Join us this Lent as Pastor Ted delves into the importance and meaning behind "What Lent Means to Us?"
Covid and Martin Luther
Pastor Ted’s Timely Take: Martin Luther and Our Covid 19 Plague
Did you know that a plague struck Wittenberg, Germany, between August and November 1527? The repeated plagues of the fourteenth through the sixteenth centuries took three forms: (1) the Bubonic plague with bubble-like (hence the name, Bubonic) lymph node growths; (2) the pneumonic plague that infected the lungs with a 100% death rate; and (3) the Black Death, called this because of black boils that appeared on the skin. In the plague of 1347-1351, one third of Europe’s population perished.
 
As with our current pandemic, infection was spread primarily as aerosol through the breath, although in some cases by rat fleas.  During the Reformation period you might invite a plague doctor to come to your home. The mask the plague doctor would wear looked like a bird’s bill to protect both the doctor and the patient from breath exchange.
 
 
 
Martin Luther was ill at this time in 1527, although not sick from the virus. He rolled up his sleeves and did what he could in Wittenberg to nurse those who were sick and dying. His prince asked him to move to Jena where the university was being transplanted; but Luther refused in order to remain in Wittenberg to help other citizens.
 
It is fascinating to read Luther’s thoughts now five centuries later. Luther did not have the equivalent of Dr. Fauci or Dr. Collins to explain the science. Luther thought that the virus was sent by Satan aided by the stupidity of infected people who refused to quarantine themselves to prevent the spread.
 
Should a devout Christian run away in order to escape infection? No. Luther wrote an essay in 1527, “Whether One May Flee from a Deadly Plague.” Stay and be of help to others, he trumpeted. “Now if a deadly epidemic strikes, we should stay where we are, make our preparations, and take courage in the fact that we are mutually bound together…so that we cannot desert one another or flee from one another.”[1]
 
Luther also recognized that some of us are too weak in faith to muster the courage. If you lack a strong faith, then it would be okay to flee to the farm or to an as yet uninfected city.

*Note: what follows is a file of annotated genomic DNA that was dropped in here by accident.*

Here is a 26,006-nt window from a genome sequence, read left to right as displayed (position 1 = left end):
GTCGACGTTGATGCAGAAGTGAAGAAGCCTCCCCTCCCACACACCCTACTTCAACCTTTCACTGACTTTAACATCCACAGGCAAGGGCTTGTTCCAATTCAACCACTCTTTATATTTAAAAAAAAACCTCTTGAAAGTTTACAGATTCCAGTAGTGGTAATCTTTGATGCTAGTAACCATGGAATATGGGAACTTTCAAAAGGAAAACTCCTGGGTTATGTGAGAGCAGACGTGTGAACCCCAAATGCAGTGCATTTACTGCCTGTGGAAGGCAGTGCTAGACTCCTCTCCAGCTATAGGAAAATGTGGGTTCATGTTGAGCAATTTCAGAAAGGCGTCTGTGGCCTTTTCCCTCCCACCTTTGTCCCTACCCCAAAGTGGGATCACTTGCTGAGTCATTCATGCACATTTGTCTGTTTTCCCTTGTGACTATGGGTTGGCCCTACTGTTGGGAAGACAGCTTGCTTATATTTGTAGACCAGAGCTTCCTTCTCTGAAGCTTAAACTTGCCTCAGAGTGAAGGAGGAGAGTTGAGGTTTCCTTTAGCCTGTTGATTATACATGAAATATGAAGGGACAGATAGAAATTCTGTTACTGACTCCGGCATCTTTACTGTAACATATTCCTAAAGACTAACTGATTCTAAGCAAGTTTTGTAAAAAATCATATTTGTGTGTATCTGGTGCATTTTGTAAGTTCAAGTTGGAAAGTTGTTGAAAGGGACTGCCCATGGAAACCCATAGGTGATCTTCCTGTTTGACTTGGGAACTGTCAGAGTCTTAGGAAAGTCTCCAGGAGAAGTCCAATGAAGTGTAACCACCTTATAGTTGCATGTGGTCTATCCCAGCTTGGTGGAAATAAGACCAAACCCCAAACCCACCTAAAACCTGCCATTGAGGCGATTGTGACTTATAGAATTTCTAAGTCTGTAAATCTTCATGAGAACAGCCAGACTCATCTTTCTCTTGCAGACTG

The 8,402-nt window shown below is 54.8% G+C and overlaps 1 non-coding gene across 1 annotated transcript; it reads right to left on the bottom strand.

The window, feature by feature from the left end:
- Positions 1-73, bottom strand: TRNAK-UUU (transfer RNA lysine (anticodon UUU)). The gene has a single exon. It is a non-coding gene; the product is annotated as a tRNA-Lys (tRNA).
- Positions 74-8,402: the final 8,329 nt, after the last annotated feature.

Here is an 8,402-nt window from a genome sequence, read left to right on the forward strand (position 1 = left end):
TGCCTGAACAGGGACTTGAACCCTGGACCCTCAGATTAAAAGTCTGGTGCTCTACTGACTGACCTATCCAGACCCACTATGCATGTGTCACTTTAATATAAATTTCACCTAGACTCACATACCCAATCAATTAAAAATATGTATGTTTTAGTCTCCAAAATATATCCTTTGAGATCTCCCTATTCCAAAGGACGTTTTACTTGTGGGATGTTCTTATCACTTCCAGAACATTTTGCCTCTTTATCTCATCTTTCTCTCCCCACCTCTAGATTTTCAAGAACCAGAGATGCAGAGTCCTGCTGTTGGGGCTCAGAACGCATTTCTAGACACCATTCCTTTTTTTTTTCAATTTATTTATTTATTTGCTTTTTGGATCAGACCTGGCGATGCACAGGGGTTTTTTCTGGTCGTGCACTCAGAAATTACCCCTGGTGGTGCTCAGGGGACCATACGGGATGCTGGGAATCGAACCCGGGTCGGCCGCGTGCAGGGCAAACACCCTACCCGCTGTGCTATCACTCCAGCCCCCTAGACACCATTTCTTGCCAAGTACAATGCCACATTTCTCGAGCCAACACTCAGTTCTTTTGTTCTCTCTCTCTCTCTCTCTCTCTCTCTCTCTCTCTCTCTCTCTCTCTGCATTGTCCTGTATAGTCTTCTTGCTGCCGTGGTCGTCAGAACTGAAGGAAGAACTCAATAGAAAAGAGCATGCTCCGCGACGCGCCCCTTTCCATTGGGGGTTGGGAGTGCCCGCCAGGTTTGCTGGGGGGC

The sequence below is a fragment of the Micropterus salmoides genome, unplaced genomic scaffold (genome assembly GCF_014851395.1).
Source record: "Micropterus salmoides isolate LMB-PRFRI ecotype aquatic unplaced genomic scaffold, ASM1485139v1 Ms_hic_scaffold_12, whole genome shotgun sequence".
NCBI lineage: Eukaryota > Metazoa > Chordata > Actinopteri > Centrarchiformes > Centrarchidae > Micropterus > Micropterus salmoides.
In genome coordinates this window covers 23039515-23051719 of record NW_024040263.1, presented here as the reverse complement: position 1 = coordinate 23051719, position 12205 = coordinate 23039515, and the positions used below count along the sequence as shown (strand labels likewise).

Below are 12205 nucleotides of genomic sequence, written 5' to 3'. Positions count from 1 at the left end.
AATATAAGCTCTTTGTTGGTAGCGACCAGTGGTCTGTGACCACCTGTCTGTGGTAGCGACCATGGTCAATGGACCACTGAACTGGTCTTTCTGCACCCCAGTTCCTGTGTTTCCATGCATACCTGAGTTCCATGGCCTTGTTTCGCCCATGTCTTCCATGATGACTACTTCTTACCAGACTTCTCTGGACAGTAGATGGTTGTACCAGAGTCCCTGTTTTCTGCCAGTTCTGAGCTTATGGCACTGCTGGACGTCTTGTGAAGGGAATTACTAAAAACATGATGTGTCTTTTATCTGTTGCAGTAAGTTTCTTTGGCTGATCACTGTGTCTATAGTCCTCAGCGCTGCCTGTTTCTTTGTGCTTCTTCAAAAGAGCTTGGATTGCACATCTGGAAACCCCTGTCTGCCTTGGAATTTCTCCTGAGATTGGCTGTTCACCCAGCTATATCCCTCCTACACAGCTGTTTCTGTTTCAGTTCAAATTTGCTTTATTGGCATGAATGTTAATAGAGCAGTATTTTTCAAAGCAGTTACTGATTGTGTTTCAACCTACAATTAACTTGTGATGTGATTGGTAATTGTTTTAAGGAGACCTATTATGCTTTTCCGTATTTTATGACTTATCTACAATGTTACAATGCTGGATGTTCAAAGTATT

Like Dr. Fauci, Luther believed that those testing positive should wear a mask in public (or the equivalent) and quarantine themselves. “Those who become infected will stay away from other people.”[2]
 
Now, get this. Terrifying news broke. Some Germans were behaving then like Texans are today. These terrorists refused to quarantine. Rather, they deliberately risked their own lives and others to spread the infection. “I have been told that some are so incredibly vicious that they circulate among people…and wish to carry [the plague] in, as though it were a prank…I do not know whether we Germans are not really devils instead of human beings…the judge [should] take them by the ear and turn them over to Master Jack, the hangman, as outright and deliberate murderers.”[3] If Luther were alive today, he would dub such people “murderers” and demand the death penalty.
 
It seems that human nature today is much like it was in sixteenth century Germany.
 
Now that we in Sonoma County have spent an entire year with Covid 19, we remember those who have fallen ill and those who have died. We also call to mind the struggle on the part of our leaders to persuade us to behave in the best interests of our own health and the health of the community around us. And, most importantly, we lift up the courageous doctors, nurses, ambulance drivers, food handlers, cashiers and others who have engaged Covid 19 head on. We thank President Trump for the Warp Speed funding to develop vaccines; and we thank President Biden for oiling the gears on the delivery machinery so that you and I can benefit from the vaccines.
 
The fundamental symbol of the Christian faith is Jesus’ cross. On this cross Jesus suffered and died. Our faith does not paint a rosy picture of human life free from pain, anxiety, poverty, sickness, victimization, or even death. We pass through all these vicissitudes in order to get to resurrection. Our faith is a realistic faith. And we thank God for it.
[1] Martin Luther, "Whether One May Flee from a Deadly Plague,” The Annotated Luther, eds., Hans J. Hillerbrand, Kirsi I. Stjerna, and Timothy J. Wengert (6 Volumes: Minneapolis: Fortress Press, 2015-2019) 4:385-410, at 398.  
[2] Ibid., 405.  
[3] Ibid., 403.  
Posted By: 3/16/2021 1:09:09 AM

A Walk-a-Day Keeps the Ambulance Away
Pastor Ted’s Timely Take:
A Walk-a-Day Keeps the Ambulance Away
 
 
 
There is nothing better for your body or your spirit than a vigorous walk in the morning. When sheltering in place every day to defend yourself against Covid 19, it may feel like your body’s decomposing like a compost pile. It may feel that your spirit’s turning from light gray to dark gray and then something even darker.